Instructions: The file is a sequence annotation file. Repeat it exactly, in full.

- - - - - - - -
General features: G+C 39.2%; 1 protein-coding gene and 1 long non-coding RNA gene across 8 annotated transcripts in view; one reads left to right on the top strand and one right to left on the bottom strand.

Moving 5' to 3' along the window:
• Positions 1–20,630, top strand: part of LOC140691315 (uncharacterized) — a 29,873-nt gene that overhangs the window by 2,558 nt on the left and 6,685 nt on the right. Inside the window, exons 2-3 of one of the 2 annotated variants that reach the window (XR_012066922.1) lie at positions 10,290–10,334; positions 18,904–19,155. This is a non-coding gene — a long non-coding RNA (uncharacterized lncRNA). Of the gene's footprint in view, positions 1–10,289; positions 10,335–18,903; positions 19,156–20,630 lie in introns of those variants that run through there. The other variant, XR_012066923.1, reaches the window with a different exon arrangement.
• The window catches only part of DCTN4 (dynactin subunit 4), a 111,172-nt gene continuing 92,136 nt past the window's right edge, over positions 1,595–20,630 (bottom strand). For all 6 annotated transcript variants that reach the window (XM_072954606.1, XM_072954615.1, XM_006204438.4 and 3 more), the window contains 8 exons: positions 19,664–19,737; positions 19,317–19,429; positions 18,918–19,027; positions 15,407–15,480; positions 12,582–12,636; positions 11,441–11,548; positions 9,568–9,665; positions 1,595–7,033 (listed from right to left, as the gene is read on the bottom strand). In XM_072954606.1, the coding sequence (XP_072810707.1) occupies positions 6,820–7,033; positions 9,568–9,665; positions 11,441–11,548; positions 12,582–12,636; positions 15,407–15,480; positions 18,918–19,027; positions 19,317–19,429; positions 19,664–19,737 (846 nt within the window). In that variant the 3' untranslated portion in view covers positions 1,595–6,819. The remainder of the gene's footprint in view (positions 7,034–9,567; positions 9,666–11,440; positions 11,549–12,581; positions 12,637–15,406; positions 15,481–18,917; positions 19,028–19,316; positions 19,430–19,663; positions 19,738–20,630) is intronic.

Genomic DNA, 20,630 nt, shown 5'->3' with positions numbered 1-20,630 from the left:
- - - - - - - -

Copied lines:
General features: G+C 39.2%; 1 protein-coding gene and 1 long non-coding RNA gene across 8 annotated transcripts in view; one reads left to right on the top strand and one right to left on the bottom strand.

Moving 5' to 3' along the window:
• Positions 1–20,630, top strand: part of LOC140691315 (uncharacterized) — a 29,873-nt gene that overhangs the window by 2,558 nt on the left and 6,685 nt on the right. Inside the window, exons 2-3 of one of the 2 annotated variants that reach the window (XR_012066922.1) lie at positions 10,290–10,334; positions 18,904–19,155. This is a non-coding gene — a long non-coding RNA (uncharacterized lncRNA). Of the gene's footprint in view, positions 1–10,289; positions 10,335–18,903; positions 19,156–20,630 lie in introns of those variants that run through there. The other variant, XR_012066923.1, reaches the window with a different exon arrangement.
• The window catches only part of DCTN4 (dynactin subunit 4), a 111,172-nt gene continuing 92,136 nt past the window's right edge, over positions 1,595–20,630 (bottom strand). For all 6 annotated transcript variants that reach the window (XM_072954606.1, XM_072954615.1, XM_006204438.4 and 3 more), the window contains 8 exons: positions 19,664–19,737; positions 19,317–19,429; positions 18,918–19,027; positions 15,407–15,480; positions 12,582–12,636; positions 11,441–11,548; positions 9,568–9,665; positions 1,595–7,033 (listed from right to left, as the gene is read on the bottom strand). In XM_072954606.1, the coding sequence (XP_072810707.1) occupies positions 6,820–7,033; positions 9,568–9,665; positions 11,441–11,548; positions 12,582–12,636; positions 15,407–15,480; positions 18,918–19,027; positions 19,317–19,429; positions 19,664–19,737 (846 nt within the window). In that variant the 3' untranslated portion in view covers positions 1,595–6,819. The remainder of the gene's footprint in view (positions 7,034–9,567; positions 9,666–11,440; positions 11,549–12,581; positions 12,637–15,406; positions 15,481–18,917; positions 19,028–19,316; positions 19,430–19,663; positions 19,738–20,630) is intronic.

Genomic DNA, 20,630 nt, shown 5'->3' with positions numbered 1-20,630 from the left: